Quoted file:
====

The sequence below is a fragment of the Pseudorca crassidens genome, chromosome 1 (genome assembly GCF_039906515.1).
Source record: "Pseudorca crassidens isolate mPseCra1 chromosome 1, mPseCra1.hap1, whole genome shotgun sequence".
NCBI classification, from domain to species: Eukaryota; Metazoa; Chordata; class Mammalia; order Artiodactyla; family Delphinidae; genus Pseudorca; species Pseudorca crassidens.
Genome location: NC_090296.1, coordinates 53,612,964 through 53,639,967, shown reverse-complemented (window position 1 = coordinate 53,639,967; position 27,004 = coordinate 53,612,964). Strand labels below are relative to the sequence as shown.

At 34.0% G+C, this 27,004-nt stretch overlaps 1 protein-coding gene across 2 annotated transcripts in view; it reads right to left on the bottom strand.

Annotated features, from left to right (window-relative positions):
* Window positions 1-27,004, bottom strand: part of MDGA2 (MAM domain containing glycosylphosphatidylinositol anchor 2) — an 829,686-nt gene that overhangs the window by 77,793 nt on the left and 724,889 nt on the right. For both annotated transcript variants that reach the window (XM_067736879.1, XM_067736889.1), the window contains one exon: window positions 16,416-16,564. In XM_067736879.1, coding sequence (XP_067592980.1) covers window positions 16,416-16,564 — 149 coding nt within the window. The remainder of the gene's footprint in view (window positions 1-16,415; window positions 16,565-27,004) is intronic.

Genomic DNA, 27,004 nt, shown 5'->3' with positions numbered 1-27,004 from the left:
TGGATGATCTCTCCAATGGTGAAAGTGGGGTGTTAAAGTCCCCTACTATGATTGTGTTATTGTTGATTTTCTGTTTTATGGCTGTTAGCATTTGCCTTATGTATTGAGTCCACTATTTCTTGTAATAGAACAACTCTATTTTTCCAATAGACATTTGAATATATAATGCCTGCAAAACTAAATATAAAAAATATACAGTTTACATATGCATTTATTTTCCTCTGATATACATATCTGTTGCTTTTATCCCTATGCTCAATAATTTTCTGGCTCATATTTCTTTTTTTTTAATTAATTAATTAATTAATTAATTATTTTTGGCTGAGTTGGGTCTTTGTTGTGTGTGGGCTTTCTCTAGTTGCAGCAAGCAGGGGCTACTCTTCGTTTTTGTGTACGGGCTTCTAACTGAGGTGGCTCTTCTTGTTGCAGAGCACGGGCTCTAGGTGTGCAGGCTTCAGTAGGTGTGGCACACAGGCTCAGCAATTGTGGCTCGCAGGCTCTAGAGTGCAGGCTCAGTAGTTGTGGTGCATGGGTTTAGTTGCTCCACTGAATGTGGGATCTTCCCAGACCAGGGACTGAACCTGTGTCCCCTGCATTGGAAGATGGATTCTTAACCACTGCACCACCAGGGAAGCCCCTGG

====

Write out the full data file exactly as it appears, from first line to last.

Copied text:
The sequence below is a fragment of the Pseudorca crassidens genome, chromosome 1 (genome assembly GCF_039906515.1).
Source record: "Pseudorca crassidens isolate mPseCra1 chromosome 1, mPseCra1.hap1, whole genome shotgun sequence".
NCBI classification, from domain to species: Eukaryota; Metazoa; Chordata; class Mammalia; order Artiodactyla; family Delphinidae; genus Pseudorca; species Pseudorca crassidens.
Genome location: NC_090296.1, coordinates 53,612,964 through 53,639,967, shown reverse-complemented (window position 1 = coordinate 53,639,967; position 27,004 = coordinate 53,612,964). Strand labels below are relative to the sequence as shown.

At 34.0% G+C, this 27,004-nt stretch overlaps 1 protein-coding gene across 2 annotated transcripts in view; it reads right to left on the bottom strand.

Annotated features, from left to right (window-relative positions):
* Window positions 1-27,004, bottom strand: part of MDGA2 (MAM domain containing glycosylphosphatidylinositol anchor 2) — an 829,686-nt gene that overhangs the window by 77,793 nt on the left and 724,889 nt on the right. For both annotated transcript variants that reach the window (XM_067736879.1, XM_067736889.1), the window contains one exon: window positions 16,416-16,564. In XM_067736879.1, coding sequence (XP_067592980.1) covers window positions 16,416-16,564 — 149 coding nt within the window. The remainder of the gene's footprint in view (window positions 1-16,415; window positions 16,565-27,004) is intronic.

Genomic DNA, 27,004 nt, shown 5'->3' with positions numbered 1-27,004 from the left:
TGGATGATCTCTCCAATGGTGAAAGTGGGGTGTTAAAGTCCCCTACTATGATTGTGTTATTGTTGATTTTCTGTTTTATGGCTGTTAGCATTTGCCTTATGTATTGAGTCCACTATTTCTTGTAATAGAACAACTCTATTTTTCCAATAGACATTTGAATATATAATGCCTGCAAAACTAAATATAAAAAATATACAGTTTACATATGCATTTATTTTCCTCTGATATACATATCTGTTGCTTTTATCCCTATGCTCAATAATTTTCTGGCTCATATTTCTTTTTTTTTAATTAATTAATTAATTAATTAATTATTTTTGGCTGAGTTGGGTCTTTGTTGTGTGTGGGCTTTCTCTAGTTGCAGCAAGCAGGGGCTACTCTTCGTTTTTGTGTACGGGCTTCTAACTGAGGTGGCTCTTCTTGTTGCAGAGCACGGGCTCTAGGTGTGCAGGCTTCAGTAGGTGTGGCACACAGGCTCAGCAATTGTGGCTCGCAGGCTCTAGAGTGCAGGCTCAGTAGTTGTGGTGCATGGGTTTAGTTGCTCCACTGAATGTGGGATCTTCCCAGACCAGGGACTGAACCTGTGTCCCCTGCATTGGAAGATGGATTCTTAACCACTGCACCACCAGGGAAGCCCCTGG